It is clear to me – Roger Waters is a typical fellow-traveler, who sees all evil in the West and refuses to accept the horrible truth that Russia is ruled by a criminal gang, in a country where criminality and authority have become more or less synonymous, and that much of the trouble in Western Europe is if not created then at least stimulated by Russia’s covert actions. Also, he falls in the trap that being against Putin’s regime is being “against Russians”, and hey – we don’t think Russians are all that bad, right? True, I have very many Russian friends that I love dearly, I think they are wonderful and intelligent people, and like me they hate that their country has again entered a period of non-freedom and that the country seems to have an eternal difficulty in accepting a more democratic and equal form of government. But they are not the Putin regime and his whole corrupt clan.

The paradox is, of course, that while Waters is against anti-Russianism (which in a way I share, there are many good and wonderful Russians, yet like in most dictatorially ruled countries they shut up and when necessary even say “Hurrah” to the regime to save their own skin) he misses the point that part of the power base of the Netanyahu government that he so much despises is exactly the influx of the same type of people from former Soviet republics. Following Maidan I traveled several times to Israel and drove around with a Ukrainian flag, and you cannot imagine the reaction. Ukraine is a country of fascists and most Russian Israelis are completely pro-Putin, the real fascists.

So what does that teach us? For me, it is a good lesson. I went to a wonderful concert to which I probably would not have gone if I had been aware of all the facts. But the bigger issue is how much music is political, and how much we can separate music – and musicians – from politics. Wilhelm Furtwaengler thought he could separate it, and when he was pushed, he made compromises, for instance by playing on the night before the big Nazi party gathering in Nuremberg rather than on the day itself. Valery Georgiev says he is just a musician, but he is also a staunch Putin supporter and in favor of the occupation of Southern Ossetia. I know that and I would never go to his concert, even if only out of respect for those who suffered during the Russian-Georgian War of 2008. When do you go and when don’t you go, it is such a thin and complex line that embodies all the predicaments of a thinking and conscientious citizen.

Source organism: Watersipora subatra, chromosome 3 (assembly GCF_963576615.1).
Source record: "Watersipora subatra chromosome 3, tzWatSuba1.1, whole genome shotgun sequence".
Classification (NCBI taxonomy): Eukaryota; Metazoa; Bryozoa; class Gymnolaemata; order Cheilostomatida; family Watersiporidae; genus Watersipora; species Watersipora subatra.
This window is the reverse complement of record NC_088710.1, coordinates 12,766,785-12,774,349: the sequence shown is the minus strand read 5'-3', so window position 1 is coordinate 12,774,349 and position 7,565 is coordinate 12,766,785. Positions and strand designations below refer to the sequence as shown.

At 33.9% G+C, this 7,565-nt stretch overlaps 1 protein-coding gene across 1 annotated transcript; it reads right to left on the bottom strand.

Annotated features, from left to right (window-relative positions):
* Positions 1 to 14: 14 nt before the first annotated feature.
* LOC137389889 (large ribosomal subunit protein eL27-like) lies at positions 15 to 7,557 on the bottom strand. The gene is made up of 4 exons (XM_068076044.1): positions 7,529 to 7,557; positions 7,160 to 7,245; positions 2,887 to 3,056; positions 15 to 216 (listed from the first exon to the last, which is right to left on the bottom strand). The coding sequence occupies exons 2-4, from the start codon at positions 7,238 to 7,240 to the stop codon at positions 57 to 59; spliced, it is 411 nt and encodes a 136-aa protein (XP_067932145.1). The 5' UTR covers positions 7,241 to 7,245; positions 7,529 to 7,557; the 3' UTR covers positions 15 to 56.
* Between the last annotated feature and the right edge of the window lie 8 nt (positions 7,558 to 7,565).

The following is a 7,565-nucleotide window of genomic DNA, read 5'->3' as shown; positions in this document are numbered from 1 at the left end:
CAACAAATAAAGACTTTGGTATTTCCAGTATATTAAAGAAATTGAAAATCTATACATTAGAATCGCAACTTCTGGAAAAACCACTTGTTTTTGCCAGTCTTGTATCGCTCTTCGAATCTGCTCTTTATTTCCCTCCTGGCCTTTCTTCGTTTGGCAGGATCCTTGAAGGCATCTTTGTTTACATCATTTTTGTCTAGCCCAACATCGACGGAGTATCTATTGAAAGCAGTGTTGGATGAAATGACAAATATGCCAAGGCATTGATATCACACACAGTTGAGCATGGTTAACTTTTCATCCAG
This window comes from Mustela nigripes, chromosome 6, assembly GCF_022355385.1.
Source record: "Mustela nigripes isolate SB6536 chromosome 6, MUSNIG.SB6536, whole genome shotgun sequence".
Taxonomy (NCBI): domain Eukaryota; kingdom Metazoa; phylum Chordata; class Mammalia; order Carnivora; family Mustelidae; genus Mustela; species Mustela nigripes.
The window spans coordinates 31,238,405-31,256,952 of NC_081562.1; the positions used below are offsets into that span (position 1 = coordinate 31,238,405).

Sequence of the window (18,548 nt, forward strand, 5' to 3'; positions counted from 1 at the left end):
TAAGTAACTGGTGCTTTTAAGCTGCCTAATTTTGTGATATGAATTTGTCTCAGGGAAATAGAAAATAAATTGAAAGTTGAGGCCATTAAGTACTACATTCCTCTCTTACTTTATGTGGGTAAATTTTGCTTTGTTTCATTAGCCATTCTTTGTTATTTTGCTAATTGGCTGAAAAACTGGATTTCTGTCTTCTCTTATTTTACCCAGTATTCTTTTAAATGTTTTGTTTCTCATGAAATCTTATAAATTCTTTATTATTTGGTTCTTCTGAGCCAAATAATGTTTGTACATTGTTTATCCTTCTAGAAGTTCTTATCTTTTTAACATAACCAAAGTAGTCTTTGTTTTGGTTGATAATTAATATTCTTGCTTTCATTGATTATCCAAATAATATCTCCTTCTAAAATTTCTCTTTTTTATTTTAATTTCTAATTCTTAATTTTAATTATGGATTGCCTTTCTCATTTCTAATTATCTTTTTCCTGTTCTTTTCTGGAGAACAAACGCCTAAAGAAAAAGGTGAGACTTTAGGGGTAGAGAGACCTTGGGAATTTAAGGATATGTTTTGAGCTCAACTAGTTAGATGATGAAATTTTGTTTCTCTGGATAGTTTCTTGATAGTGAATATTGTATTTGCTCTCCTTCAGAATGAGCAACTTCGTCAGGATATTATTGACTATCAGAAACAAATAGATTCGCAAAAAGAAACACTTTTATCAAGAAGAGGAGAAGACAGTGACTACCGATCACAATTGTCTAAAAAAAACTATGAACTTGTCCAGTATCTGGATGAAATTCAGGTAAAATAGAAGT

I remember that when I campaigned for the freedom of Soviet political prisoners, I had a wide variety on my list. “Standard” human rights activists, psychiatrists who opposed the political abuse of psychiatry (not more than a handful), nationalists of various ethnicities, Baptists, Jewish refuseniks and the odd artist who wound up behind bars because the authorities didn’t like his or her work. However, after the USSR collapsed and all were released, it turned out that many were not so democratic, that the religious views some held were definitely not mine and that some nationalists had strong anti-Semitic ideas. Did I regret my work? No, I didn’t, because I believed everybody had the right to voice their opinions and not wind up in jail merely because he or she did. However, in some cases I of course wondered why I had wasted so much time on one or another person.

Waters has the right to an opinion, and I applaud the fact that he voices it openly and without any consideration whether it will hurt his business or not. The man stands for his ideas, and that deserves admiration. However, as I said, to me he clearly falls in the long list of fellow-travelers, who are attracted to that unexplainable Russia which thrives so much on the positioning of being victimized by the environment yet at the same time has conquered so many nations and continues to do so. As Communist leader Gennadi Zhuganov once said, without understanding the paradox in his remark, “Our nation is peaceful and not bad. It spent eight hundred years at war and on battlefields”. It used to be leftists who had this strange positioning, including New York Times correspondent Walter Duranty and British author Bernard Shaw, but now it includes many right-wing politicians like Geert Wilders and Marianne Le Pen, and not to forget the Minister of Foreign Affairs of Austria. All are caught in the “Russia-web” and sing His Master’s Voice.

And that I somehow can understand, however awful it might seem. Russia is a country you can only love and hate at the same time. You love your Russian friends and sometimes you want to strangle them. The country beholds you, it attracts and revolts, yet it is always there – the fate of a Sovietologist or Russologist. However, one thing is absolutely clear to me: Putin is a dictator, unifies criminality with KGB power and those who suffer in the first place are his own people, and those who are forced to live next to Russia. But that, alas, Roger Waters doesn’t understand one bit.

Robert van Voren is the head of Vytautas Magnus University’s (VMU) Andrei Sakharov Research Centre for Democratic Development, human rights activist, political scientist, professor, Chief Executive of the Global Initiative on Psychiatry.

Photo by Michel Cury.